Friday Quiz on a Wednesday: Rose Martinez Campaign Commercial

It’s kind of sneaky because of the (admittedly thoughtful) structure of the composition, but this campaign commercial contains a grammatical error. Give it a listen, take a guess, and see if your answer matches mine after the jump.

At the :16 mark, we get this:

As a former aide in the legislature and a healthcare professional, the Star-Advertiser endorsed Rose Martinez, saying her experience will serve her well as a legislator.

I don’t know anything about Ms. Martinez, and I wish her well in the election, but if she is in fact a former educator, her cred takes a hit when she doesn’t have someone proofread the copy of her campaign materials before putting them on statewide television.

What we have here is a misplaced modifier. The phrase that begins the sentence (that stuff before the first comma) exists to modify whatever comes after it (that’s why there’s a comma there). When we do this correctly, we get sentences like

  • Feeling kind of sheepish, I tried to zip my fly without anyone noticing.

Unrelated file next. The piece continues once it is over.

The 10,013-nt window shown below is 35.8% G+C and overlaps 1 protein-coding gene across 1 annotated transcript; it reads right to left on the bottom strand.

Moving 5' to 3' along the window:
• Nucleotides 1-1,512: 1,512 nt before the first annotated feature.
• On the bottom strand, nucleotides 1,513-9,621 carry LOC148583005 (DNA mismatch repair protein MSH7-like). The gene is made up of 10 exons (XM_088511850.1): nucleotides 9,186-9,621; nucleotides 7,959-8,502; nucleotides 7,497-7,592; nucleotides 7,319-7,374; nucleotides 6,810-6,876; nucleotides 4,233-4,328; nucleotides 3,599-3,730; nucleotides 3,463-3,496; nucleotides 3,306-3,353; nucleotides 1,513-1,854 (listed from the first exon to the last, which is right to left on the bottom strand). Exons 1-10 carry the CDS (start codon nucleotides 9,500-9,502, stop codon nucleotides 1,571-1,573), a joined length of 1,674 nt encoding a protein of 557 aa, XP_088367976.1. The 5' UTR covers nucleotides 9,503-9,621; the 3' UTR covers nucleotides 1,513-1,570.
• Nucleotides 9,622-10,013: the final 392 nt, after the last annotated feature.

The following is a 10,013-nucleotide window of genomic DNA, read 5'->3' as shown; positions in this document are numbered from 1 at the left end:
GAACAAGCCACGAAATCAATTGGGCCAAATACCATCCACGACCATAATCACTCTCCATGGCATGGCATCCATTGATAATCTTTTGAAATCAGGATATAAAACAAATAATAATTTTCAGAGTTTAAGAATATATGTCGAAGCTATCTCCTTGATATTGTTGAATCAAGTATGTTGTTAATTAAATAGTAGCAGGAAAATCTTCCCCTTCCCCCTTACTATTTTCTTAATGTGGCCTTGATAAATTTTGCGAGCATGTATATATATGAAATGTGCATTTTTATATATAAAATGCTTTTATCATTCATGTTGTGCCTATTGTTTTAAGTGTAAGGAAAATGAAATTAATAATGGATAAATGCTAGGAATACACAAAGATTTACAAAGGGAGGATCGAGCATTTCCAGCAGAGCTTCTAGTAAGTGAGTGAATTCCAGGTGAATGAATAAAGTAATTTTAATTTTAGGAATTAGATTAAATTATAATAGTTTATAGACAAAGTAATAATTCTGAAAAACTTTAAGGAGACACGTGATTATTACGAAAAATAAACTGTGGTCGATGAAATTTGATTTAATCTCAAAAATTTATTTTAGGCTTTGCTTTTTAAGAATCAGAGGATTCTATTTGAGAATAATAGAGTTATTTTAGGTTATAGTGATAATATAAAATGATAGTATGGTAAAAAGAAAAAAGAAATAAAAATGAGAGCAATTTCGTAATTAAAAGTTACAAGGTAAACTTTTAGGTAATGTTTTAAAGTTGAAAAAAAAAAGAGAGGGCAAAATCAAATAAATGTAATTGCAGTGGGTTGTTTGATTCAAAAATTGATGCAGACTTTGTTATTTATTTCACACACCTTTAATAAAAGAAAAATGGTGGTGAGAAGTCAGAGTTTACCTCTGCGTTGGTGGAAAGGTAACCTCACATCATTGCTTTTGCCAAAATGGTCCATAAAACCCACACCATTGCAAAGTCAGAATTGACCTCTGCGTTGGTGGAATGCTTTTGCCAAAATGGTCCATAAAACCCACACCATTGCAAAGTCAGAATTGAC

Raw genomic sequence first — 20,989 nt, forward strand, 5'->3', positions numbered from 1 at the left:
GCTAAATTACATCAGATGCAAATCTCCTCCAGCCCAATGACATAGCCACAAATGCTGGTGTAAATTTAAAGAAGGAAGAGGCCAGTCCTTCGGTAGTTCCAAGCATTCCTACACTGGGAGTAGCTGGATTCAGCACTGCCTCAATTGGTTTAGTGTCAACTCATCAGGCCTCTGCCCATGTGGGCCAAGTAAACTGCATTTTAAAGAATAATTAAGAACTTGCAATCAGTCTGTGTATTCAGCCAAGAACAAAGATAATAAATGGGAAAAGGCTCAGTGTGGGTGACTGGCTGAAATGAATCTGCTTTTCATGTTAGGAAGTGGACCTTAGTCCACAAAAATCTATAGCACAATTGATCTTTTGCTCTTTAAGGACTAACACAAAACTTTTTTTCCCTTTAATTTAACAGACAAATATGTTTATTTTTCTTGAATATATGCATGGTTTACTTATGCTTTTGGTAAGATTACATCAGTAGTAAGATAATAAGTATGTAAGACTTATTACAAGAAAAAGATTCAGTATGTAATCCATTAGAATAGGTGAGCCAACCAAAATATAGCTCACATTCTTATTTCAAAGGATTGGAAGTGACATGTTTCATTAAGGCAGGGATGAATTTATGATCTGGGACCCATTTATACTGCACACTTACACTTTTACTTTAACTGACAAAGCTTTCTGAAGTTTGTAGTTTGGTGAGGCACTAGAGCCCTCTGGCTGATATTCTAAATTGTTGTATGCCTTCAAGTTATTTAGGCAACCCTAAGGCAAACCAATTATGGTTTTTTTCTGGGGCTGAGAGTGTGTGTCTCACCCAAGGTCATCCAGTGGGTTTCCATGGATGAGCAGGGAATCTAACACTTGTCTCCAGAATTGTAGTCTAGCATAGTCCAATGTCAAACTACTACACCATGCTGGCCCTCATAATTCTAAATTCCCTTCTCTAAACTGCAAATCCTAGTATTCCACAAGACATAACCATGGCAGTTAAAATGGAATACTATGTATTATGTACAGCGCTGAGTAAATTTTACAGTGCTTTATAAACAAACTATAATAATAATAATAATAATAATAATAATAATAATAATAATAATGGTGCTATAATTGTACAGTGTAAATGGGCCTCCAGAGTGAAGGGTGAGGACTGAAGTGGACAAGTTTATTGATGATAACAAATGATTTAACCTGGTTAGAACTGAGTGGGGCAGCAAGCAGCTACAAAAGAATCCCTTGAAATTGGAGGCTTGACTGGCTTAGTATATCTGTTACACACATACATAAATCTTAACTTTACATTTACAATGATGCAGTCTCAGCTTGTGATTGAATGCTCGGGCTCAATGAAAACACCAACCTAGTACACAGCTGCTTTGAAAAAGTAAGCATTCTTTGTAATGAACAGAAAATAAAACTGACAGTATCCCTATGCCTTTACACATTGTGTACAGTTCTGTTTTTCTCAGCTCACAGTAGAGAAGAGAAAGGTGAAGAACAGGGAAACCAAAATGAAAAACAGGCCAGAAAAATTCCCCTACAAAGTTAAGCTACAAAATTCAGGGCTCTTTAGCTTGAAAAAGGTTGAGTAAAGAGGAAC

• Open all night, the diner on the corner is a popular spot for college students studying for finals.
  • As a former educator, Rose Martinez should know where to put a modifier, as illustrated in this sentence.

When we do it incorrectly, the results can be comical at best. They can be misinterpreted at worst:

  • Melted and sticky, I discover a chocolate bar in the pocket of my jeans.
  • Stapled to the bulletin board, I saw the announcement for Our Town auditions.
  • As someone who can get the job done, my opponent clearly underestimates me.

In these examples, the modifier describes the noun that immediately follows. We know the chocolate bar is melted and sticky, but the sentence says I am melted and sticky. We know that the announcement was stapled to the bulletin board, but the sentence says I was stapled to the bulletin board. We know that I am someone who can get the job done, but the sentence says my opponent is someone who can get the job done.

Ms. Martinez’s commercial, then, says it’s the Star-Advertiser who is a former aide in the legislature and a former healthcare worker. Honolulu’s only daily has done a lot of things, but I am pretty sure these are not among them.

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